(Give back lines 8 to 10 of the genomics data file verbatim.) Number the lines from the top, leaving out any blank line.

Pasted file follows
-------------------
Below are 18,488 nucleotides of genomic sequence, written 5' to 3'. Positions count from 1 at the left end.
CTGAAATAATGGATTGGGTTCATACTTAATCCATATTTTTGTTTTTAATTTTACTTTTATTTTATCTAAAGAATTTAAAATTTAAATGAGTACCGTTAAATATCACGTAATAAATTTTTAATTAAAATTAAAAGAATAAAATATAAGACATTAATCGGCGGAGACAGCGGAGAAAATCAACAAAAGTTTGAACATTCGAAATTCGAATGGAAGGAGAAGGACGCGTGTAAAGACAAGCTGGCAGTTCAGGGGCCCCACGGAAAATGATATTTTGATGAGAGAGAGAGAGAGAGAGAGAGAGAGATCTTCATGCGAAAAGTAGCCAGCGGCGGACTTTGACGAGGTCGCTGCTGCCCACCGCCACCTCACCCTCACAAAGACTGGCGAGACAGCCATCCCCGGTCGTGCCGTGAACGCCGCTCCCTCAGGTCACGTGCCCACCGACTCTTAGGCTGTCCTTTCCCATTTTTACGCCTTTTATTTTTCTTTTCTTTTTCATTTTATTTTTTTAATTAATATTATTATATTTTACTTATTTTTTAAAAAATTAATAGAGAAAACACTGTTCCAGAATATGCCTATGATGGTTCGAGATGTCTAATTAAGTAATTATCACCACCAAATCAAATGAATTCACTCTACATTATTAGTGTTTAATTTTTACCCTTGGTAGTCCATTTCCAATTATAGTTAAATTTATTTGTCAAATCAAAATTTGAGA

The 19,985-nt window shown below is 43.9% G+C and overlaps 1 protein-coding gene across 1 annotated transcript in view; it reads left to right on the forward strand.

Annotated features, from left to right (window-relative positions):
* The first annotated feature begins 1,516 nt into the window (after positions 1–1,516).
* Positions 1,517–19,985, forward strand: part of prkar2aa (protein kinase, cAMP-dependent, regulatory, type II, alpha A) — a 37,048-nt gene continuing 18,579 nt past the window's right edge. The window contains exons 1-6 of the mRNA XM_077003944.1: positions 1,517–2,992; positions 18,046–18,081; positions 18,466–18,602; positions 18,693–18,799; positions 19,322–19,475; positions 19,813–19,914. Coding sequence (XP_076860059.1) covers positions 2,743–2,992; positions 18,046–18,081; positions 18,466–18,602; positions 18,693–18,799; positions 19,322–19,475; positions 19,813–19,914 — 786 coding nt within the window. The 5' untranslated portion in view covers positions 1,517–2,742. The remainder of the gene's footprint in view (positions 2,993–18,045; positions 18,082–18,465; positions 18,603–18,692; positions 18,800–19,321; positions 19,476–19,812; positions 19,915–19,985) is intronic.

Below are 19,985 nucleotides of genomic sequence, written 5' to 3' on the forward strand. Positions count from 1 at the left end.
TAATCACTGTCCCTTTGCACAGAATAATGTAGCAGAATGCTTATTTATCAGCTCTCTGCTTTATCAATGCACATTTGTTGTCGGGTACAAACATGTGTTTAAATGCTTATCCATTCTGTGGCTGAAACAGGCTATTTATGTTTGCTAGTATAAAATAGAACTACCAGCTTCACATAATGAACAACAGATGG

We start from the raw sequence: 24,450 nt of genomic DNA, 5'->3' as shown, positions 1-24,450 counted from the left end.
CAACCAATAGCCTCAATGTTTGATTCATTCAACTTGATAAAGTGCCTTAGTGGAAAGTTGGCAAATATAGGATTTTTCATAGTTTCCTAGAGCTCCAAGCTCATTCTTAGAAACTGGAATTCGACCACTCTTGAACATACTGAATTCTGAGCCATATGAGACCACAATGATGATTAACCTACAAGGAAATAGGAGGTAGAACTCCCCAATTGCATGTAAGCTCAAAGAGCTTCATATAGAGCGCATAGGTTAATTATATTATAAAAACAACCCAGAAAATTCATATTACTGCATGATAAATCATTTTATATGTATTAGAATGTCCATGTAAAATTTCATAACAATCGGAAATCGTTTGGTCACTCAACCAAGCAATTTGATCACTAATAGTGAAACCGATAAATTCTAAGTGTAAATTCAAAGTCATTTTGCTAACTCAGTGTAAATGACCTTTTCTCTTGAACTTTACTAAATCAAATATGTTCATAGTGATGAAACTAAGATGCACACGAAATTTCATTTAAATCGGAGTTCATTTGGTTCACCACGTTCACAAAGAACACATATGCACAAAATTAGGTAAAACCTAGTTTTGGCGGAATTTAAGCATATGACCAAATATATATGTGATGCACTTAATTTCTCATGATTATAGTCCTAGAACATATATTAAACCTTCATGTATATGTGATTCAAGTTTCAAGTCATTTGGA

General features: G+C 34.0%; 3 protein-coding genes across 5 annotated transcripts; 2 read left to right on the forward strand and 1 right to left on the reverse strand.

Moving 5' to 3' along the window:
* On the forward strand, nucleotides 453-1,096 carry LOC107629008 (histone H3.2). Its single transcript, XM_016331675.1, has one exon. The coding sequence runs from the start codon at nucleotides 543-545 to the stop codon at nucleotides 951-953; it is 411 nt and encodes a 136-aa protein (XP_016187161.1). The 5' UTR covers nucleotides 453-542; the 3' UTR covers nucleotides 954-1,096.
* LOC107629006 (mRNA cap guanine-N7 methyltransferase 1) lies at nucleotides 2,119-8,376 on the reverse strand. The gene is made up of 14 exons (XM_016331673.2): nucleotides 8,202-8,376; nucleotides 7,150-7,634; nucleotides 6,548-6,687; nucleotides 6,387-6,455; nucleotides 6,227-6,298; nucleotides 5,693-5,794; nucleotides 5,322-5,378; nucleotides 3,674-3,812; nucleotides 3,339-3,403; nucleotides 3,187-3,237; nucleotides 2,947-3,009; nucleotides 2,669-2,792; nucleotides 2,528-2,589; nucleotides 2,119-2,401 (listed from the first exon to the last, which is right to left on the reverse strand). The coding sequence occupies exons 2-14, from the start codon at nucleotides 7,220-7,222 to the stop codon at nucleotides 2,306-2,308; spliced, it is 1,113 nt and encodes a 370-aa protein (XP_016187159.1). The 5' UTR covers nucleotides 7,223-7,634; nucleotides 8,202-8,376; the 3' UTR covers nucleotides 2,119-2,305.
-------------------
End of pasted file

TAATCACTGTCCCTTTGCACAGAATAATGTAGCAGAATGCTTATTTATCAGCTCTCTGCTTTATCAATGCACATTTGTTGTCGGGTACAAACATGTGTTTAAATGCTTATCCATTCTGTGGCTGAAACAGGCTATTTATGTTTGCTAGTATAAAATAGAACTACCAGCTTCACATAATGAACAACAGATGG

We start from the raw sequence: 24,450 nt of genomic DNA, 5'->3' as shown, positions 1-24,450 counted from the left end.
CAACCAATAGCCTCAATGTTTGATTCATTCAACTTGATAAAGTGCCTTAGTGGAAAGTTGGCAAATATAGGATTTTTCATAGTTTCCTAGAGCTCCAAGCTCATTCTTAGAAACTGGAATTCGACCACTCTTGAACATACTGAATTCTGAGCCATATGAGACCACAATGATGATTAACCTACAAGGAAATAGGAGGTAGAACTCCCCAATTGCATGTAAGCTCAAAGAGCTTCATATAGAGCGCATAGGTTAATTATATTATAAAAACAACCCAGAAAATTCATATTACTGCATGATAAATCATTTTATATGTATTAGAATGTCCATGTAAAATTTCATAACAATCGGAAATCGTTTGGTCACTCAACCAAGCAATTTGATCACTAATAGTGAAACCGATAAATTCTAAGTGTAAATTCAAAGTCATTTTGCTAACTCAGTGTAAATGACCTTTTCTCTTGAACTTTACTAAATCAAATATGTTCATAGTGATGAAACTAAGATGCACACGAAATTTCATTTAAATCGGAGTTCATTTGGTTCACCACGTTCACAAAGAACACATATGCACAAAATTAGGTAAAACCTAGTTTTGGCGGAATTTAAGCATATGACCAAATATATATGTGATGCACTTAATTTCTCATGATTATAGTCCTAGAACATATATTAAACCTTCATGTATATGTGATTCAAGTTTCAAGTCATTTGGA